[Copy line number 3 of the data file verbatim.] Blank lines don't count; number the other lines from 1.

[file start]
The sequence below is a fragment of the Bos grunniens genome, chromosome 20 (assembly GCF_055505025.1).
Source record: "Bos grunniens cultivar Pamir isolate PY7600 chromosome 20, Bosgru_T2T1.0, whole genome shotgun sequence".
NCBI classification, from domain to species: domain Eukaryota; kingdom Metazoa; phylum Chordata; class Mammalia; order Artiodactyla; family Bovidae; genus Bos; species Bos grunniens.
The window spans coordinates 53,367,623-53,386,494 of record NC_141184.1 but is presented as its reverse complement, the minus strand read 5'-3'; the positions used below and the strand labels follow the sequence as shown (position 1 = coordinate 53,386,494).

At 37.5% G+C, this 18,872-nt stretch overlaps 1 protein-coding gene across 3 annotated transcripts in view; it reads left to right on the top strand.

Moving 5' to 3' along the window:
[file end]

NCBI classification, from domain to species: domain Eukaryota; kingdom Metazoa; phylum Chordata; class Mammalia; order Artiodactyla; family Bovidae; genus Bos; species Bos grunniens.